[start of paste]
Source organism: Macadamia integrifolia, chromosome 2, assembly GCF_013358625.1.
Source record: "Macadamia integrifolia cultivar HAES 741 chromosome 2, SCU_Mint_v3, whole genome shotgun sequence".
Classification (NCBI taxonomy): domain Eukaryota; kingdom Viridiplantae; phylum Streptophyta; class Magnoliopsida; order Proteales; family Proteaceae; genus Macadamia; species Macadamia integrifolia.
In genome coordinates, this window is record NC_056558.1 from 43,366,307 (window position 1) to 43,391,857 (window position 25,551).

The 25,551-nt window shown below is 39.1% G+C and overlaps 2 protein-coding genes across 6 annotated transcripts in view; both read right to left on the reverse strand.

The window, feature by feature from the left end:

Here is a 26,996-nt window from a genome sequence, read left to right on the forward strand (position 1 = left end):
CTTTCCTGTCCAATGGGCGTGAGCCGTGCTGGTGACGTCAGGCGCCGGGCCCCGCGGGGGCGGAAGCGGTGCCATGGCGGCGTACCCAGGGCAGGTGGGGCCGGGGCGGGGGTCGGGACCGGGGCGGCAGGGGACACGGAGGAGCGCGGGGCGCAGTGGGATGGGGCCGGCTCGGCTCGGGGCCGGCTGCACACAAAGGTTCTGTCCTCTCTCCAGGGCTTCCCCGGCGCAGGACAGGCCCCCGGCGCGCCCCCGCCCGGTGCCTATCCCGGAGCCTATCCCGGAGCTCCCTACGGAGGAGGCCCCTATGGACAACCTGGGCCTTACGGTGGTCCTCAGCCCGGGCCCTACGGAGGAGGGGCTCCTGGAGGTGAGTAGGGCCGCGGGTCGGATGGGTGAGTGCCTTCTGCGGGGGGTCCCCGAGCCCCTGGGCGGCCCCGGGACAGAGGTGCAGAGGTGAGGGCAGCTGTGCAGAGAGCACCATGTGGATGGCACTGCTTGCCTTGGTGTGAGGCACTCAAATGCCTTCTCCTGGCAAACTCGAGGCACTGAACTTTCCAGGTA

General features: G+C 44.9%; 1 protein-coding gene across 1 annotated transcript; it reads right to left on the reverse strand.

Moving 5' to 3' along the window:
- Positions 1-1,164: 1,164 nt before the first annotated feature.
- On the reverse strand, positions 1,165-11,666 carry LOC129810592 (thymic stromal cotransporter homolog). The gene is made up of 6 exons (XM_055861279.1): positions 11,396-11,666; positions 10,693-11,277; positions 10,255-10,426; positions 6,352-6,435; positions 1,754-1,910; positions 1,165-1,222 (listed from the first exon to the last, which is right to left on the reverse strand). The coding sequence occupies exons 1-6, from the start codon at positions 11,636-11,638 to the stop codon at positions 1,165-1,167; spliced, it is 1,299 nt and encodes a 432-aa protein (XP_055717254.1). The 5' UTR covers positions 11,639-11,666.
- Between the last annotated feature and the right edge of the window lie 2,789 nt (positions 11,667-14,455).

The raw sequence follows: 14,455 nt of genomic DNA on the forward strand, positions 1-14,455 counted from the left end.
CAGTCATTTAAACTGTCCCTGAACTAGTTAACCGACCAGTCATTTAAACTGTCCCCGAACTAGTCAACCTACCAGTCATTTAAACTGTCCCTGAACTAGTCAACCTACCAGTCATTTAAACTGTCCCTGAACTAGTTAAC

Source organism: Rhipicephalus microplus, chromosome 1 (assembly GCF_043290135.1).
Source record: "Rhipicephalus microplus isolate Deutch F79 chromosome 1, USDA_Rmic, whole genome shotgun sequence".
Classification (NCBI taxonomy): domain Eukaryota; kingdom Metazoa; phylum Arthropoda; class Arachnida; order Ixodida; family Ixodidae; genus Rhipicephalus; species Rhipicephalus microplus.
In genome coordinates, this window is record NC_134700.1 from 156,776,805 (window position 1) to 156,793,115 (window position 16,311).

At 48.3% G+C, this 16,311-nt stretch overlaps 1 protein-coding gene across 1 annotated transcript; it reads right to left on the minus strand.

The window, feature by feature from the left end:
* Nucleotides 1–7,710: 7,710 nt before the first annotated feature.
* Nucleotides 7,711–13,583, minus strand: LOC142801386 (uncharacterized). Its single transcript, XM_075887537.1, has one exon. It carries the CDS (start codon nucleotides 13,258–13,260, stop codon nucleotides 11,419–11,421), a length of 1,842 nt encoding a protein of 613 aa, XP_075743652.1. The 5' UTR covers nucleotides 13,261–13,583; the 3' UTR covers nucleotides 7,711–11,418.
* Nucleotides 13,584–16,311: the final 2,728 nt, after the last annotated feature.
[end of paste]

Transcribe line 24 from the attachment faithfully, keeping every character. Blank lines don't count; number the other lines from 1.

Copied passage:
* Nucleotides 13,584–16,311: the final 2,728 nt, after the last annotated feature.